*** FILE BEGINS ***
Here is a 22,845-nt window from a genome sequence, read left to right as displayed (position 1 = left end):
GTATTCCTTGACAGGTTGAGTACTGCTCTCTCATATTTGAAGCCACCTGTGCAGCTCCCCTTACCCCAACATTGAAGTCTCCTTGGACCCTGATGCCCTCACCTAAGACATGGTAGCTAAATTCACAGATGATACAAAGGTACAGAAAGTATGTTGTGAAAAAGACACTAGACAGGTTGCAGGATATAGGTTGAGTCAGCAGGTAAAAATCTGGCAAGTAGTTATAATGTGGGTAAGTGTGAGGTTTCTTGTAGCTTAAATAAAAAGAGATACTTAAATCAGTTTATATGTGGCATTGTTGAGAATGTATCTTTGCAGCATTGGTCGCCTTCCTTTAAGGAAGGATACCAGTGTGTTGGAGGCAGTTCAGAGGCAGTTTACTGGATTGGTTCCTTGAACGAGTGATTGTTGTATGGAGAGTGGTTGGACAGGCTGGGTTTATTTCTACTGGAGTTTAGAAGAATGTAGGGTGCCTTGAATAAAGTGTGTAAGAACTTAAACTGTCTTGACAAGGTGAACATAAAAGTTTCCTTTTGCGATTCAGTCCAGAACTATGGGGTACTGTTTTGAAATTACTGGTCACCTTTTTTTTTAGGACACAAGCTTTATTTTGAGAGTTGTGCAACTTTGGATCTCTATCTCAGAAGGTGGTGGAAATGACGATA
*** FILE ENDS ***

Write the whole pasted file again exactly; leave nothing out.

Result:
Here is a 22,845-nt window from a genome sequence, read left to right as displayed (position 1 = left end):
GTATTCCTTGACAGGTTGAGTACTGCTCTCTCATATTTGAAGCCACCTGTGCAGCTCCCCTTACCCCAACATTGAAGTCTCCTTGGACCCTGATGCCCTCACCTAAGACATGGTAGCTAAATTCACAGATGATACAAAGGTACAGAAAGTATGTTGTGAAAAAGACACTAGACAGGTTGCAGGATATAGGTTGAGTCAGCAGGTAAAAATCTGGCAAGTAGTTATAATGTGGGTAAGTGTGAGGTTTCTTGTAGCTTAAATAAAAAGAGATACTTAAATCAGTTTATATGTGGCATTGTTGAGAATGTATCTTTGCAGCATTGGTCGCCTTCCTTTAAGGAAGGATACCAGTGTGTTGGAGGCAGTTCAGAGGCAGTTTACTGGATTGGTTCCTTGAACGAGTGATTGTTGTATGGAGAGTGGTTGGACAGGCTGGGTTTATTTCTACTGGAGTTTAGAAGAATGTAGGGTGCCTTGAATAAAGTGTGTAAGAACTTAAACTGTCTTGACAAGGTGAACATAAAAGTTTCCTTTTGCGATTCAGTCCAGAACTATGGGGTACTGTTTTGAAATTACTGGTCACCTTTTTTTTTAGGACACAAGCTTTATTTTGAGAGTTGTGCAACTTTGGATCTCTATCTCAGAAGGTGGTGGAAATGACGATA